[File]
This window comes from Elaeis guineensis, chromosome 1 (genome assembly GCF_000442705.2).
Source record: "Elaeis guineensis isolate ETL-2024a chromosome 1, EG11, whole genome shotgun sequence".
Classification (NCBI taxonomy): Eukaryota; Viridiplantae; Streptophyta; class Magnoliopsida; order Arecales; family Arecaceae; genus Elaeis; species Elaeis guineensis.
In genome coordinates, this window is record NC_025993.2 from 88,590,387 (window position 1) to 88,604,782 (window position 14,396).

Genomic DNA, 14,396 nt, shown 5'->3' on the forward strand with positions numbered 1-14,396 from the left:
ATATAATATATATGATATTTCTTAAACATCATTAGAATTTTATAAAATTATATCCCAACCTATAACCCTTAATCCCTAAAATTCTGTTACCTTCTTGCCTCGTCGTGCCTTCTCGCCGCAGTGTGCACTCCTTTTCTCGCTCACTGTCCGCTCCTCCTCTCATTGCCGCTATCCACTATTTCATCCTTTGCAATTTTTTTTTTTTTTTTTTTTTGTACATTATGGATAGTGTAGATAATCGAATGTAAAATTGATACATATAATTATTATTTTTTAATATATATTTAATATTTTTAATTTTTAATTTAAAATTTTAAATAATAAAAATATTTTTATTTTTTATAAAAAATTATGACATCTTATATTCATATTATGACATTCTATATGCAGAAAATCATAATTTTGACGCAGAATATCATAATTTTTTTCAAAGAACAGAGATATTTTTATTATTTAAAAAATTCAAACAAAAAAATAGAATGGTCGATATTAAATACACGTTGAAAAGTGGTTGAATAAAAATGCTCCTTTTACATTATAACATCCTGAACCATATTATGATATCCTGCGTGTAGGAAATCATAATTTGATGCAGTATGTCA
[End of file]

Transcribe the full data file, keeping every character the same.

This window comes from Elaeis guineensis, chromosome 1 (genome assembly GCF_000442705.2).
Source record: "Elaeis guineensis isolate ETL-2024a chromosome 1, EG11, whole genome shotgun sequence".
Classification (NCBI taxonomy): Eukaryota; Viridiplantae; Streptophyta; class Magnoliopsida; order Arecales; family Arecaceae; genus Elaeis; species Elaeis guineensis.
In genome coordinates, this window is record NC_025993.2 from 88,590,387 (window position 1) to 88,604,782 (window position 14,396).

Genomic DNA, 14,396 nt, shown 5'->3' on the forward strand with positions numbered 1-14,396 from the left:
ATATAATATATATGATATTTCTTAAACATCATTAGAATTTTATAAAATTATATCCCAACCTATAACCCTTAATCCCTAAAATTCTGTTACCTTCTTGCCTCGTCGTGCCTTCTCGCCGCAGTGTGCACTCCTTTTCTCGCTCACTGTCCGCTCCTCCTCTCATTGCCGCTATCCACTATTTCATCCTTTGCAATTTTTTTTTTTTTTTTTTTTTGTACATTATGGATAGTGTAGATAATCGAATGTAAAATTGATACATATAATTATTATTTTTTAATATATATTTAATATTTTTAATTTTTAATTTAAAATTTTAAATAATAAAAATATTTTTATTTTTTATAAAAAATTATGACATCTTATATTCATATTATGACATTCTATATGCAGAAAATCATAATTTTGACGCAGAATATCATAATTTTTTTCAAAGAACAGAGATATTTTTATTATTTAAAAAATTCAAACAAAAAAATAGAATGGTCGATATTAAATACACGTTGAAAAGTGGTTGAATAAAAATGCTCCTTTTACATTATAACATCCTGAACCATATTATGATATCCTGCGTGTAGGAAATCATAATTTGATGCAGTATGTCA